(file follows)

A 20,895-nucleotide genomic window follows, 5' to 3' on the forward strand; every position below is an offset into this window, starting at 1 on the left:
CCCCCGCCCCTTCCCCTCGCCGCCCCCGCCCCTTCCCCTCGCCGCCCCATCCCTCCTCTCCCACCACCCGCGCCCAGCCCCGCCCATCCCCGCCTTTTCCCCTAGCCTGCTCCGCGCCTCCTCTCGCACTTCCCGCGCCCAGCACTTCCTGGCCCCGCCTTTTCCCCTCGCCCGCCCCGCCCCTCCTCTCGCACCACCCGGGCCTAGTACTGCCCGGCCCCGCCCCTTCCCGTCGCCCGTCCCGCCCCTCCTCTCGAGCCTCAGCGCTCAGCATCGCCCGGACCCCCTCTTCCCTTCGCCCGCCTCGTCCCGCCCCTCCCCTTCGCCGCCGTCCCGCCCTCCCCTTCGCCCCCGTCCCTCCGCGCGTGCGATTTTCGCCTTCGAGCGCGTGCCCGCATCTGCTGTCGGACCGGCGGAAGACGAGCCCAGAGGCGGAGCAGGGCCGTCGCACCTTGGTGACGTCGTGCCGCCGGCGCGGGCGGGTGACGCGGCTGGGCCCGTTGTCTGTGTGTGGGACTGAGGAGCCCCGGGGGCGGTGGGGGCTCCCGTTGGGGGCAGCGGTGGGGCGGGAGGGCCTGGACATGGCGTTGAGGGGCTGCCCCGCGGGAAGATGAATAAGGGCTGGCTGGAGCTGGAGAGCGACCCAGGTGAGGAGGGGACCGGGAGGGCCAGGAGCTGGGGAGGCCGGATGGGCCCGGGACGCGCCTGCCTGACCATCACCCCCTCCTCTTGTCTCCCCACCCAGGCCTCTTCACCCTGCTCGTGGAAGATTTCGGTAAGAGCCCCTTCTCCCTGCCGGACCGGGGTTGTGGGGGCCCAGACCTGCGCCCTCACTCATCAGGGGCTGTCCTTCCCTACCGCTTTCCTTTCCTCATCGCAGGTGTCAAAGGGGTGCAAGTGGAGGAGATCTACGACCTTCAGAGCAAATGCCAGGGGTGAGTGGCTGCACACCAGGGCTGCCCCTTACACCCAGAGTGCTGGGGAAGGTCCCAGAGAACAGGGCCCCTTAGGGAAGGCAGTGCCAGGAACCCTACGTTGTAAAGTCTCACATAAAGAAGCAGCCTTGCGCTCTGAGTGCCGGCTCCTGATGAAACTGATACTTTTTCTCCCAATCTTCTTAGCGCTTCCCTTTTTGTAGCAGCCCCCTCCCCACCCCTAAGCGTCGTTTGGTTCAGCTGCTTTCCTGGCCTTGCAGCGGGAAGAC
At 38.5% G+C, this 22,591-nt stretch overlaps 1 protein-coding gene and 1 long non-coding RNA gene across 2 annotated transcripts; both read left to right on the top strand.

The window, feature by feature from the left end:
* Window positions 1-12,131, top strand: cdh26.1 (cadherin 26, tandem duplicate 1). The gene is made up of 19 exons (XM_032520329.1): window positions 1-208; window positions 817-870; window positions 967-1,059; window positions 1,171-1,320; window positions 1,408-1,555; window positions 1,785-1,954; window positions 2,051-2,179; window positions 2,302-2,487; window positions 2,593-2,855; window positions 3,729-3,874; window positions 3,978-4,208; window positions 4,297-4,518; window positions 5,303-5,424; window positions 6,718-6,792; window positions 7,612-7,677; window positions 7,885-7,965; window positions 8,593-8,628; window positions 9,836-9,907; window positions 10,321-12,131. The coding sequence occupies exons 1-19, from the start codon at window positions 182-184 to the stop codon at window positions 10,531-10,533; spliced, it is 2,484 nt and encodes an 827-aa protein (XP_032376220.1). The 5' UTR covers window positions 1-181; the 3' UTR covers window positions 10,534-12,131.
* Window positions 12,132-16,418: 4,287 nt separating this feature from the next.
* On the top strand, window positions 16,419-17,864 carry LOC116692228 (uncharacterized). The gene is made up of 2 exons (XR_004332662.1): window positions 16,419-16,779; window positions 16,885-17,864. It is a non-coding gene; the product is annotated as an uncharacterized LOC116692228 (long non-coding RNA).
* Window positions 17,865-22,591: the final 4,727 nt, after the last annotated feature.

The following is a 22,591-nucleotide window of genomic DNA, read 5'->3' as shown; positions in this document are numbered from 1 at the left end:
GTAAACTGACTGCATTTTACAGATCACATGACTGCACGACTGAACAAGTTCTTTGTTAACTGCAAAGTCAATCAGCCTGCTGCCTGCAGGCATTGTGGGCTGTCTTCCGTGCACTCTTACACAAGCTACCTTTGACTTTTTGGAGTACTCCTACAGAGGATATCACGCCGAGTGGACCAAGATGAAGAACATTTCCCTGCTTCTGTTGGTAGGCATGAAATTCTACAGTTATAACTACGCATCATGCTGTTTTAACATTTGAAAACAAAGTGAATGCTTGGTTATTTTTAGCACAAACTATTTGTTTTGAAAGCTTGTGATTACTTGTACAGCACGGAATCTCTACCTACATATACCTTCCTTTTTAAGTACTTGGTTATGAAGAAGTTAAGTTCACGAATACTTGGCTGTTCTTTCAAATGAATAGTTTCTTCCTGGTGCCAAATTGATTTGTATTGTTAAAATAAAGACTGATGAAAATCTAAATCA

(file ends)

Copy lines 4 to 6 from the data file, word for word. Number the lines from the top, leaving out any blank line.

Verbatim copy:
The window, feature by feature from the left end:
* Window positions 1-12,131, top strand: cdh26.1 (cadherin 26, tandem duplicate 1). The gene is made up of 19 exons (XM_032520329.1): window positions 1-208; window positions 817-870; window positions 967-1,059; window positions 1,171-1,320; window positions 1,408-1,555; window positions 1,785-1,954; window positions 2,051-2,179; window positions 2,302-2,487; window positions 2,593-2,855; window positions 3,729-3,874; window positions 3,978-4,208; window positions 4,297-4,518; window positions 5,303-5,424; window positions 6,718-6,792; window positions 7,612-7,677; window positions 7,885-7,965; window positions 8,593-8,628; window positions 9,836-9,907; window positions 10,321-12,131. The coding sequence occupies exons 1-19, from the start codon at window positions 182-184 to the stop codon at window positions 10,531-10,533; spliced, it is 2,484 nt and encodes an 827-aa protein (XP_032376220.1). The 5' UTR covers window positions 1-181; the 3' UTR covers window positions 10,534-12,131.
* Window positions 12,132-16,418: 4,287 nt separating this feature from the next.